Which Indian or International architect has inspired you? Please specify as to why?
I look up to Architect Palinda Kannangara, a Sri Lankan architect who crowns the design ideologies based on nature and the buildings. As an architect, who believes in nature, climate, surroundings and the idea of truth to materials to produce architectural marvels sensitive to design, his creations have greatly influenced me. Palinda Kannangara had stated ‘Simplicity is rooted in our architecture, from the past. I am trying not to make it complicated. So it is basically simplifying things and enjoying it, when it is most simplified’.
His design concepts are always a feeling! He experiments with lights, materials, resources and people, while exploiting technology without letting it detaining feelings. Architect Palinda is my greatest influence. His works made me accept the realities of truth to materials and nature, without having to challenge it.
How has the pandemic changed your learning process since the last one and a half plus years?
The past last year transformed merely every aspect of life. After such a dramatic disruption, the truth is that we all should remake and rebuild ourselves adapt to the change. In the post pandemic world, working, workspace and learning have all transformed to a strange new normal. As a Master’s student, I have a small work station set-up at home that helped me fairly to adapt to the changing situations. It helped me continue with my studies from home, due to online studies and also work from home to complete the projects. Challenging circumstances arose, when home learning made us question physical work and designs both educationally and personally.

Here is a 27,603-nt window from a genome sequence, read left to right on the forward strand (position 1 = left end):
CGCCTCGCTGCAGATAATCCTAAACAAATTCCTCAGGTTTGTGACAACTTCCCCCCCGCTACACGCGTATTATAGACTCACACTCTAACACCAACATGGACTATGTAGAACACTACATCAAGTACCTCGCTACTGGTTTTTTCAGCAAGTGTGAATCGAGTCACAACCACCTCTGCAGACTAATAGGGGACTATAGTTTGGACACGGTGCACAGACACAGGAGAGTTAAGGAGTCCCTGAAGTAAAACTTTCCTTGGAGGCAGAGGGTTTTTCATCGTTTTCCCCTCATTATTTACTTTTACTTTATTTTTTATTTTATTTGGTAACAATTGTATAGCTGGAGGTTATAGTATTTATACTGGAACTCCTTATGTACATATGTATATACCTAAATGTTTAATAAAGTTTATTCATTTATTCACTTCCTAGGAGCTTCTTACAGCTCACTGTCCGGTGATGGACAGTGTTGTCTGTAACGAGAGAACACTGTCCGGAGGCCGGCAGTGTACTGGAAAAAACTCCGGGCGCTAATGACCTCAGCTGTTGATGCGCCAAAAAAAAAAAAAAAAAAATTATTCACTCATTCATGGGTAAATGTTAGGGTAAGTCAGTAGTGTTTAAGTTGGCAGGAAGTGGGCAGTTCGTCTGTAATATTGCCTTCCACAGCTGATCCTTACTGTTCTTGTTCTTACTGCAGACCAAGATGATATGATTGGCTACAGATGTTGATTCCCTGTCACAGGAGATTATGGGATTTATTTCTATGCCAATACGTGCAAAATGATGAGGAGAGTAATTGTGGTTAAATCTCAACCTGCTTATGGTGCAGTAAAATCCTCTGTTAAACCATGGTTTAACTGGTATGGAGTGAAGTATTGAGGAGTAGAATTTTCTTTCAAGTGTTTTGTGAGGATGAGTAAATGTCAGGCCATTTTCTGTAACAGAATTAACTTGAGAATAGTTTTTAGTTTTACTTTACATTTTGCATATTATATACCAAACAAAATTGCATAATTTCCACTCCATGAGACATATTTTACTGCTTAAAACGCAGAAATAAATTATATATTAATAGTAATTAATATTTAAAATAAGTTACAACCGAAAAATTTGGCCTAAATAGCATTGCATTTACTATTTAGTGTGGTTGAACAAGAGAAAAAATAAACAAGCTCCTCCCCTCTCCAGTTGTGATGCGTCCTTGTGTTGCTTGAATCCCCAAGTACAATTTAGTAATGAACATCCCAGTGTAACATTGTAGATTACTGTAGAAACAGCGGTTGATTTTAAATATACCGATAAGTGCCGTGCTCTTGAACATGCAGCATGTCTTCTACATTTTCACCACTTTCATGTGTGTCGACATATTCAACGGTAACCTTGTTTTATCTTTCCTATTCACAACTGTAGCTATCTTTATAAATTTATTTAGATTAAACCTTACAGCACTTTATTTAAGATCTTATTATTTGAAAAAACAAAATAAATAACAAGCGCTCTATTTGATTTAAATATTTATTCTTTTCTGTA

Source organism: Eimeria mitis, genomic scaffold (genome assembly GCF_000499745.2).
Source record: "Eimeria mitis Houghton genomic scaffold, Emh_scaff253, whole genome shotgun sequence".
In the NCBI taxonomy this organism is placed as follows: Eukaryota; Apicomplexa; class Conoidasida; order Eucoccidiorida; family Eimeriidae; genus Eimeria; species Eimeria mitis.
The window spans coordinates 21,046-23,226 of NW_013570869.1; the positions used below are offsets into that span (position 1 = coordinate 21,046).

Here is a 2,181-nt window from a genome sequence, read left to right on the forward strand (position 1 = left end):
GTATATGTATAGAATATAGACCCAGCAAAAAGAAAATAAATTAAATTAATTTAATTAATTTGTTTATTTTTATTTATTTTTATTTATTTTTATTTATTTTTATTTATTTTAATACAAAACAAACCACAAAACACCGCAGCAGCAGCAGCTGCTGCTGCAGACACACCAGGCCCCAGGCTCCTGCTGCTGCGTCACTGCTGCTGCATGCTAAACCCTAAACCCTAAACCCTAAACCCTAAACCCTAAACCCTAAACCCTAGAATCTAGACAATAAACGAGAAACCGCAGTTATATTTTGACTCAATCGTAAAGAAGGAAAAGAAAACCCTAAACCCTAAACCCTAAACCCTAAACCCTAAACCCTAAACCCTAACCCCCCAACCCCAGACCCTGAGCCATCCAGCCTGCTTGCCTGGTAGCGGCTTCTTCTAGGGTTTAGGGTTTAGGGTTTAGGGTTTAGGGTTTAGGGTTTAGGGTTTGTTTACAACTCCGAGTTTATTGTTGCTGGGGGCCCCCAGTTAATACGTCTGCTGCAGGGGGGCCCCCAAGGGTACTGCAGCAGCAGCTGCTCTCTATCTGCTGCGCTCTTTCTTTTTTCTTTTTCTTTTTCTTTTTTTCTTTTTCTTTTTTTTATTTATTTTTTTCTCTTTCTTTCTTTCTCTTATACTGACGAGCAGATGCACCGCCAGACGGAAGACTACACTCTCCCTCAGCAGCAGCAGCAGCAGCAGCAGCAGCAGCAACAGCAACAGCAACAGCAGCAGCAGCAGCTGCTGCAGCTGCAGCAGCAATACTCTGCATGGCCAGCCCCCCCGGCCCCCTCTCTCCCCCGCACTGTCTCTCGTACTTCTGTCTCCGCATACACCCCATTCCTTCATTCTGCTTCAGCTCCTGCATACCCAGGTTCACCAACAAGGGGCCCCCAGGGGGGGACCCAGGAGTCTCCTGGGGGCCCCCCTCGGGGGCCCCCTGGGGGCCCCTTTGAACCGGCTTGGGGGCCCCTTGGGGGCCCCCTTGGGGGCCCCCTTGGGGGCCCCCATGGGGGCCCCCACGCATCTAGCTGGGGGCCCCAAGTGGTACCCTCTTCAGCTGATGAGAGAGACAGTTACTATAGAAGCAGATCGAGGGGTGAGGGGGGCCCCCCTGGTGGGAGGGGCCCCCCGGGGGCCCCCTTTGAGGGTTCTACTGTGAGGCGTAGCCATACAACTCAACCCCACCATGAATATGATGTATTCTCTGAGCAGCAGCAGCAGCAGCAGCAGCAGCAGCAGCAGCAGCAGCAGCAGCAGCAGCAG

Tell us about the University and current status of your course.
I am currently pursuing my Masters in Urban Planning and Design at Monash University, Australia. The world spun rapidly on starting the undergraduate architecture course. In addition to gaining knowledge completing my B. Arch with respect to building and surroundings, now I feel, it is time to broaden my role into urbanism and planning to create a better society in near future.
It deeply saddens me to see such a massive scale of destruction of houses due to floods, irregular and unscientific planning of the cityscapes. These issues prompted me to understand that the economic, safety and comfortable surroundings are the need of the hour. I feel like this is my role to work on the challenge.
I am currently in my Second Semester of my course here at Monash University. I am privileged for trying to achieve better quality in understanding how a cityscape works by making it more efficient, innovative, affordable and accessible and improve law enforcements. How these disparate elements combine and interact to create the urban environment, so that I can truly serve the purpose of doing the Masters in Urban Planning and Design.
Overall, my experience with architecture is fairly genuine, filled with passion and emotion from my early childhood in respect to the work, I have done so far in life. From travelling the streets of Jaipur, lanes of Ladakh to the edge of Kanyakumari, it was an absolutely delightful and a beautiful journey. I am ready to embark upon yet again, without any speculations. I even got a chance to travel to the United States during the Seventh Semester of graduation course for an international project. I was fortunate enough to understand the world and context of a foreign land. I owe this opportunity to my then-lecturer Smitha Mysore and the whole SJBSAP family.
For anyone out there thinking of embarking upon this journey, I would like to say go for it! You will end up with endless possibilities, values and ideas that will definitely help you resolve challenges and your instincts. Be prepared, for when you decide to go ahead with this journey or at the very least, you will end up with millions of sketches and doodles of the crazy ideas you have had once (smiles).
Image Courtesy: Ananya Nidhi Sanjay